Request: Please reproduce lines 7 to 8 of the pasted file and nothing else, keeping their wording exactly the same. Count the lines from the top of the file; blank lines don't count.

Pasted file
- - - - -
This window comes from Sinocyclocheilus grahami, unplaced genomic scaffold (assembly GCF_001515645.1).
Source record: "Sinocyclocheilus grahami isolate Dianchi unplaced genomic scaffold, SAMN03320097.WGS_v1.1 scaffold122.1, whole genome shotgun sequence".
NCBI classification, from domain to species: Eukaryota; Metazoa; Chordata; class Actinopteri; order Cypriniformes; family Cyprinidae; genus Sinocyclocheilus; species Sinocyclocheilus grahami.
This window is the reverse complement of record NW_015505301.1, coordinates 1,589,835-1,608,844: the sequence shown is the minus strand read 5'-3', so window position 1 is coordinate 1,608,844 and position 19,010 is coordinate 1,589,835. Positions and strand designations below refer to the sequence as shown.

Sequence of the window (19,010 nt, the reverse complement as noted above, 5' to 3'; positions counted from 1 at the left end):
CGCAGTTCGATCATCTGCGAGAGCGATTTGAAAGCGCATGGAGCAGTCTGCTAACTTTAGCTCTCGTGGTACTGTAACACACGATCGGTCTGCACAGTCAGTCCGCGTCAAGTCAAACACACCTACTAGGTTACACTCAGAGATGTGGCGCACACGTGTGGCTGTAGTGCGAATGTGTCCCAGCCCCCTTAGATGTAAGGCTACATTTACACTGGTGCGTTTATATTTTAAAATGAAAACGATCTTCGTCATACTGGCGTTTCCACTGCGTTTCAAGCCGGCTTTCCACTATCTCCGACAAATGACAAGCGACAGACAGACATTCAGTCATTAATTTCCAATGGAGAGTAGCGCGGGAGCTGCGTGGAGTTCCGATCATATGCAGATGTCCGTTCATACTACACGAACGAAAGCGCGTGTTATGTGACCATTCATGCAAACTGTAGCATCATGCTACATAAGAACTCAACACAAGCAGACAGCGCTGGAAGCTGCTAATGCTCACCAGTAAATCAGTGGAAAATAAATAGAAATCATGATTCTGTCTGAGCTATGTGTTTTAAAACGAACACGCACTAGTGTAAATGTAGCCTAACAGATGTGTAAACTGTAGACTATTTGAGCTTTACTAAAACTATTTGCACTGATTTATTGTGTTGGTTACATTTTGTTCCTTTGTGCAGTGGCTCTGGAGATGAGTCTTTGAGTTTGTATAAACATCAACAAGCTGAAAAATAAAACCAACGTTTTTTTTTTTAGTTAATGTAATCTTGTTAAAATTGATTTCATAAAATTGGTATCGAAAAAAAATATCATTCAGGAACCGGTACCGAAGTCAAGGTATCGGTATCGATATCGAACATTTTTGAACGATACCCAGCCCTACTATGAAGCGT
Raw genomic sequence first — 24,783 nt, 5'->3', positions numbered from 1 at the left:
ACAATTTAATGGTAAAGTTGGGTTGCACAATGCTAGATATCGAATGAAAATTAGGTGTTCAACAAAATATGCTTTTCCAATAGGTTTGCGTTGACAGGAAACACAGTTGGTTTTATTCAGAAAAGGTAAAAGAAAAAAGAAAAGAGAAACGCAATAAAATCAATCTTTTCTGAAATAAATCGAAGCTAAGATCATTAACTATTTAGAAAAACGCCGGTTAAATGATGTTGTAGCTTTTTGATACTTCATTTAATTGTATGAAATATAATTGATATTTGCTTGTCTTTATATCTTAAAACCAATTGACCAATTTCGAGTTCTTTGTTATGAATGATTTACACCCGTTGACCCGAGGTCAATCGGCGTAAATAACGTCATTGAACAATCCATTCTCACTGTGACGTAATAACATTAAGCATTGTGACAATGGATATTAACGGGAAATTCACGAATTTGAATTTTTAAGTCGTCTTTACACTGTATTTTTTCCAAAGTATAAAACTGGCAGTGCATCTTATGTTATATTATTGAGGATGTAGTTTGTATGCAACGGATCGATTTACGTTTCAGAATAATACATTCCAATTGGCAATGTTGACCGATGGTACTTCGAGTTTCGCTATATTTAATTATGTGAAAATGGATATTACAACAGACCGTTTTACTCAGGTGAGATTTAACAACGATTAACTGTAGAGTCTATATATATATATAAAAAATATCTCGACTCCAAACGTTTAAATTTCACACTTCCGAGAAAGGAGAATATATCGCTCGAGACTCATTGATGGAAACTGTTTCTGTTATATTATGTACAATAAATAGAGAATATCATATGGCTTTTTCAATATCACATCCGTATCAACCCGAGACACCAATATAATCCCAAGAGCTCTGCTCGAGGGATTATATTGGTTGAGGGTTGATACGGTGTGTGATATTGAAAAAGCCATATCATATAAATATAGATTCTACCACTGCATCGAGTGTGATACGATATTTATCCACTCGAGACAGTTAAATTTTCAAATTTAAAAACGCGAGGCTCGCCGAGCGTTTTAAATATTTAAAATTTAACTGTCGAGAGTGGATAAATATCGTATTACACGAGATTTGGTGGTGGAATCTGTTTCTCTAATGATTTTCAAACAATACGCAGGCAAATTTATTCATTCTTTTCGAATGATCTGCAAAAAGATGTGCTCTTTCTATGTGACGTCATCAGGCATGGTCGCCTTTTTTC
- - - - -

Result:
Raw genomic sequence first — 24,783 nt, 5'->3', positions numbered from 1 at the left:
ACAATTTAATGGTAAAGTTGGGTTGCACAATGCTAGATATCGAATGAAAATTAGGTGTTCAACAAAATATGCTTTTCCAATAGGTTTGCGTTGACAGGAAACACAGTTGGTTTTATTCAGAAAAGGTAAAAGAAAAAAGAAAAGAGAAACGCAATAAAATCAATCTTTTCTGAAATAAATCGAAGCTAAGATCATTAACTATTTAGAAAAACGCCGGTTAAATGATGTTGTAGCTTTTTGATACTTCATTTAATTGTATGAAATATAATTGATATTTGCTTGTCTTTATATCTTAAAACCAATTGACCAATTTCGAGTTCTTTGTTATGAATGATTTACACCCGTTGACCCGAGGTCAATCGGCGTAAATAACGTCATTGAACAATCCATTCTCACTGTGACGTAATAACATTAAGCATTGTGACAATGGATATTAACGGGAAATTCACGAATTTGAATTTTTAAGTCGTCTTTACACTGTATTTTTTCCAAAGTATAAAACTGGCAGTGCATCTTATGTTATATTATTGAGGATGTAGTTTGTATGCAACGGATCGATTTACGTTTCAGAATAATACATTCCAATTGGCAATGTTGACCGATGGTACTTCGAGTTTCGCTATATTTAATTATGTGAAAATGGATATTACAACAGACCGTTTTACTCAGGTGAGATTTAACAACGATTAACTGTAGAGTCTATATATATATATAAAAAATATCTCGACTCCAAACGTTTAAATTTCACACTTCCGAGAAAGGAGAATATATCGCTCGAGACTCATTGATGGAAACTGTTTCTGTTATATTATGTACAATAAATAGAGAATATCATATGGCTTTTTCAATATCACATCCGTATCAACCCGAGACACCAATATAATCCCAAGAGCTCTGCTCGAGGGATTATATTGGTTGAGGGTTGATACGGTGTGTGATATTGAAAAAGCCATATCATATAAATATAGATTCTACCACTGCATCGAGTGTGATACGATATTTATCCACTCGAGACAGTTAAATTTTCAAATTTAAAAACGCGAGGCTCGCCGAGCGTTTTAAATATTTAAAATTTAACTGTCGAGAGTGGATAAATATCGTATTACACGAGATTTGGTGGTGGAATCTGTTTCTCTAATGATTTTCAAACAATACGCAGGCAAATTTATTCATTCTTTTCGAATGATCTGCAAAAAGATGTGCTCTTTCTATGTGACGTCATCAGGCATGGTCGCCTTTTTTC